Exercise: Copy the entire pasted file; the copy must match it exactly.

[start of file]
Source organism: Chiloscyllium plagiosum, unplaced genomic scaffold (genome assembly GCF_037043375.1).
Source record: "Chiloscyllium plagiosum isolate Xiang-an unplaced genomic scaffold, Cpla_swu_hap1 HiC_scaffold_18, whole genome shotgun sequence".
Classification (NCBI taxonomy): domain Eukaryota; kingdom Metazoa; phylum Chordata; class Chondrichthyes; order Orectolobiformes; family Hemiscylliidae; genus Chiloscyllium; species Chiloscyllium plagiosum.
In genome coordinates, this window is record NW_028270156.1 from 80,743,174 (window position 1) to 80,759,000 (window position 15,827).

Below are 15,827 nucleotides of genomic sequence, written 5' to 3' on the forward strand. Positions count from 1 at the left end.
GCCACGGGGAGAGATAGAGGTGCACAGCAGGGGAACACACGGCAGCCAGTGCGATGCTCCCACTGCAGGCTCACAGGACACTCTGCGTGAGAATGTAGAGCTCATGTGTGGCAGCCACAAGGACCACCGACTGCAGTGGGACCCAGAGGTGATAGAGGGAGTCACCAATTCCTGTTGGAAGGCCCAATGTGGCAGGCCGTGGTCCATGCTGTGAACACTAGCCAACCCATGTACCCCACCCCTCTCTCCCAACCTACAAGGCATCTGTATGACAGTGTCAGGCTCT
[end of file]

Source organism: Chiloscyllium plagiosum, unplaced genomic scaffold (genome assembly GCF_037043375.1).
Source record: "Chiloscyllium plagiosum isolate Xiang-an unplaced genomic scaffold, Cpla_swu_hap1 HiC_scaffold_18, whole genome shotgun sequence".
Classification (NCBI taxonomy): domain Eukaryota; kingdom Metazoa; phylum Chordata; class Chondrichthyes; order Orectolobiformes; family Hemiscylliidae; genus Chiloscyllium; species Chiloscyllium plagiosum.
In genome coordinates, this window is record NW_028270156.1 from 80,743,174 (window position 1) to 80,759,000 (window position 15,827).

Below are 15,827 nucleotides of genomic sequence, written 5' to 3' on the forward strand. Positions count from 1 at the left end.
GCCACGGGGAGAGATAGAGGTGCACAGCAGGGGAACACACGGCAGCCAGTGCGATGCTCCCACTGCAGGCTCACAGGACACTCTGCGTGAGAATGTAGAGCTCATGTGTGGCAGCCACAAGGACCACCGACTGCAGTGGGACCCAGAGGTGATAGAGGGAGTCACCAATTCCTGTTGGAAGGCCCAATGTGGCAGGCCGTGGTCCATGCTGTGAACACTAGCCAACCCATGTACCCCACCCCTCTCTCCCAACCTACAAGGCATCTGTATGACAGTGTCAGGCTCT